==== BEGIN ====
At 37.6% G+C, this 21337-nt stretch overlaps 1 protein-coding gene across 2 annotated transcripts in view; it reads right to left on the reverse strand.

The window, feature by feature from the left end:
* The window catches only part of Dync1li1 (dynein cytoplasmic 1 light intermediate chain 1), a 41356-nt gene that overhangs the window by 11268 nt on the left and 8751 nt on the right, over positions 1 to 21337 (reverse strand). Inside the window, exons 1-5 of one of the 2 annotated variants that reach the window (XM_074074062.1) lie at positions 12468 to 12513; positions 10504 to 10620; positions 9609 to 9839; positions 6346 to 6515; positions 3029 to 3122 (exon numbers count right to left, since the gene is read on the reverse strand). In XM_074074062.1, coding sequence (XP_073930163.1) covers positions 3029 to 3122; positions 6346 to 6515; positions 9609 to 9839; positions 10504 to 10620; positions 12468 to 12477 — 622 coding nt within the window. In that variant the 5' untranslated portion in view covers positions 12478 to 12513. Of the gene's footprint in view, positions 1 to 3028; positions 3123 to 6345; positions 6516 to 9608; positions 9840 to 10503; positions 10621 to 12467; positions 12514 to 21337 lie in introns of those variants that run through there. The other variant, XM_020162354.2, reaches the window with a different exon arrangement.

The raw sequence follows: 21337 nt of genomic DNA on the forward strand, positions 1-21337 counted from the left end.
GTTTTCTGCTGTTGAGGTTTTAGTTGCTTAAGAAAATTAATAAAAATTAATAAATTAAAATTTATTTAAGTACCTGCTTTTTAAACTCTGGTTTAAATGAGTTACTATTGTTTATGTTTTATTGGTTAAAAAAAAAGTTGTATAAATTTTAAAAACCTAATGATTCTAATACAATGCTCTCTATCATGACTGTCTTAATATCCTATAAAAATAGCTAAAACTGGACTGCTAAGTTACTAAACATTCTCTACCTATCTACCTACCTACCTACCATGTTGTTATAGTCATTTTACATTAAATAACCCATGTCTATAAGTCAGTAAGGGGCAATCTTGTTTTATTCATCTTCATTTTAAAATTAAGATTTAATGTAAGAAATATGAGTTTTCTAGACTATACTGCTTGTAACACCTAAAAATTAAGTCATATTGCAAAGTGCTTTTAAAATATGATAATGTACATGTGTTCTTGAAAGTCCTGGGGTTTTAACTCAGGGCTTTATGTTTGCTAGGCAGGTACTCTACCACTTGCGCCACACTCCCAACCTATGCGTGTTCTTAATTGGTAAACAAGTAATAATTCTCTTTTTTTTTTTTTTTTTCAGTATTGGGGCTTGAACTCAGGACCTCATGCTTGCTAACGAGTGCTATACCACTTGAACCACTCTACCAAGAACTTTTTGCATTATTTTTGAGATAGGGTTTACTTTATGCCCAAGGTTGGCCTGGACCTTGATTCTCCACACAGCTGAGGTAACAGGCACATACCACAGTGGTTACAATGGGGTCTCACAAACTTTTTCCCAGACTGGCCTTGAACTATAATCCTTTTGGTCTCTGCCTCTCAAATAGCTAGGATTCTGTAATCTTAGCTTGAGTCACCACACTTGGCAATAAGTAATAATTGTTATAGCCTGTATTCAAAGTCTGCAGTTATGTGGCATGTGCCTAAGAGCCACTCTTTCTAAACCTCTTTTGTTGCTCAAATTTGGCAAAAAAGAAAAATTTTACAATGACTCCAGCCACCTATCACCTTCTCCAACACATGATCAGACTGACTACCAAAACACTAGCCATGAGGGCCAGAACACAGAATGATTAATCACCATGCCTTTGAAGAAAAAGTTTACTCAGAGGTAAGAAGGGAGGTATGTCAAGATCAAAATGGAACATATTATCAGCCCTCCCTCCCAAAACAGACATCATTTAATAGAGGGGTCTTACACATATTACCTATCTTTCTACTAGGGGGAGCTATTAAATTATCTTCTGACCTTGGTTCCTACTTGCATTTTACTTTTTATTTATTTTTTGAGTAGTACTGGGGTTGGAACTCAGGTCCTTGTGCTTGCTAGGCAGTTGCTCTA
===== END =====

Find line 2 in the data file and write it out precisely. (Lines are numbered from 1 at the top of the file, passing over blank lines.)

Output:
The window, feature by feature from the left end: